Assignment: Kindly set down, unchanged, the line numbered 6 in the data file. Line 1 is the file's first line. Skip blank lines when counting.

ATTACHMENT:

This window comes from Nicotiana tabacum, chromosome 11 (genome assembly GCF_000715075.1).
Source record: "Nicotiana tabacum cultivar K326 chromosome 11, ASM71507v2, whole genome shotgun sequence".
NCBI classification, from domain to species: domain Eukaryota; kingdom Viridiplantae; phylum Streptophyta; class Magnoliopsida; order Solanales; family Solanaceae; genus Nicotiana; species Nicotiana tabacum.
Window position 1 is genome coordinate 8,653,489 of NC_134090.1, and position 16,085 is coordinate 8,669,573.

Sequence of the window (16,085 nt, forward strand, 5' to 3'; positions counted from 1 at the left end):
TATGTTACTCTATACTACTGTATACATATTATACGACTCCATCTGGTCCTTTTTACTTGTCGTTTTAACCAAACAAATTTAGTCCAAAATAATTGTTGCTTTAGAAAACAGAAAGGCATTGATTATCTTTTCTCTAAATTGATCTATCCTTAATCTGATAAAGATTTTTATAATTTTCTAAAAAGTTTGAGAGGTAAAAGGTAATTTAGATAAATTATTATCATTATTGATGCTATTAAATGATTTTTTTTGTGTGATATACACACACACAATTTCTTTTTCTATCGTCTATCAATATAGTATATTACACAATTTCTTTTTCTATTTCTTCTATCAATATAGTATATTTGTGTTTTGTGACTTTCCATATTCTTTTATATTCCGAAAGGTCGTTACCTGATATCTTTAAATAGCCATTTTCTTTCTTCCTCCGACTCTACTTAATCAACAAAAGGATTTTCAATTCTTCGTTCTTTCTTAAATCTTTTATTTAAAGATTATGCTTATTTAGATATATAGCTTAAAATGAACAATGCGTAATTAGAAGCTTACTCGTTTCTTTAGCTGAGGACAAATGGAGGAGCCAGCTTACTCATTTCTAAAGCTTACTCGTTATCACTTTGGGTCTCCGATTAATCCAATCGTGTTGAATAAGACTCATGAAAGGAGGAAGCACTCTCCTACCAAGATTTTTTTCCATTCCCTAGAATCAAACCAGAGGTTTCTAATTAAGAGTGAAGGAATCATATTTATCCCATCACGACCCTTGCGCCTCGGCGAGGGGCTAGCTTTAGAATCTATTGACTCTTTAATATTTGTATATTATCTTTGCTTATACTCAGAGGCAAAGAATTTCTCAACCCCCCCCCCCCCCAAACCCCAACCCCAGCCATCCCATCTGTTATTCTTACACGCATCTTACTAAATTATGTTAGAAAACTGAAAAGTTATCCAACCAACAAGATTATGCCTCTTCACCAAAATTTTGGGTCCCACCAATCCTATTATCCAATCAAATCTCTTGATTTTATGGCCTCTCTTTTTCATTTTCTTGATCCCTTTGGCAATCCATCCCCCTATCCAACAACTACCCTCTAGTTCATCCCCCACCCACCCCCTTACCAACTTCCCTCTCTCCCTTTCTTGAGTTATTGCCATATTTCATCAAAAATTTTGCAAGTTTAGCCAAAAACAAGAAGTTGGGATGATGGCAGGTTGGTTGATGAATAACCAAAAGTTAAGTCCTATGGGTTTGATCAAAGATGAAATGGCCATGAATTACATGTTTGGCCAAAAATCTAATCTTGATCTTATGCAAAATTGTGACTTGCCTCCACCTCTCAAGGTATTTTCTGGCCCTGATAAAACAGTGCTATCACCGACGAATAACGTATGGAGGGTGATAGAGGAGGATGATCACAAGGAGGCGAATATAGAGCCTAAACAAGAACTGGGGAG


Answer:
TATGTTACTCTATACTACTGTATACATATTATACGACTCCATCTGGTCCTTTTTACTTGTCGTTTTAACCAAACAAATTTAGTCCAAAATAATTGTTGCTTTAGAAAACAGAAAGGCATTGATTATCTTTTCTCTAAATTGATCTATCCTTAATCTGATAAAGATTTTTATAATTTTCTAAAAAGTTTGAGAGGTAAAAGGTAATTTAGATAAATTATTATCATTATTGATGCTATTAAATGATTTTTTTTGTGTGATATACACACACACAATTTCTTTTTCTATCGTCTATCAATATAGTATATTACACAATTTCTTTTTCTATTTCTTCTATCAATATAGTATATTTGTGTTTTGTGACTTTCCATATTCTTTTATATTCCGAAAGGTCGTTACCTGATATCTTTAAATAGCCATTTTCTTTCTTCCTCCGACTCTACTTAATCAACAAAAGGATTTTCAATTCTTCGTTCTTTCTTAAATCTTTTATTTAAAGATTATGCTTATTTAGATATATAGCTTAAAATGAACAATGCGTAATTAGAAGCTTACTCGTTTCTTTAGCTGAGGACAAATGGAGGAGCCAGCTTACTCATTTCTAAAGCTTACTCGTTATCACTTTGGGTCTCCGATTAATCCAATCGTGTTGAATAAGACTCATGAAAGGAGGAAGCACTCTCCTACCAAGATTTTTTTCCATTCCCTAGAATCAAACCAGAGGTTTCTAATTAAGAGTGAAGGAATCATATTTATCCCATCACGACCCTTGCGCCTCGGCGAGGGGCTAGCTTTAGAATCTATTGACTCTTTAATATTTGTATATTATCTTTGCTTATACTCAGAGGCAAAGAATTTCTCAACCCCCCCCCCCCCCAAACCCCAACCCCAGCCATCCCATCTGTTATTCTTACACGCATCTTACTAAATTATGTTAGAAAACTGAAAAGTTATCCAACCAACAAGATTATGCCTCTTCACCAAAATTTTGGGTCCCACCAATCCTATTATCCAATCAAATCTCTTGATTTTATGGCCTCTCTTTTTCATTTTCTTGATCCCTTTGGCAATCCATCCCCCTATCCAACAACTACCCTCTAGTTCATCCCCCACCCACCCCCTTACCAACTTCCCTCTCTCCCTTTCTTGAGTTATTGCCATATTTCATCAAAAATTTTGCAAGTTTAGCCAAAAACAAGAAGTTGGGATGATGGCAGGTTGGTTGATGAATAACCAAAAGTTAAGTCCTATGGGTTTGATCAAAGATGAAATGGCCATGAATTACATGTTTGGCCAAAAATCTAATCTTGATCTTATGCAAAATTGTGACTTGCCTCCACCTCTCAAGGTATTTTCTGGCCCTGATAAAACAGTGCTATCACCGACGAATAACGTATGGAGGGTGATAGAGGAGGATGATCACAAGGAGGCGAATATAGAGCCTAAACAAGAACTGGGGAG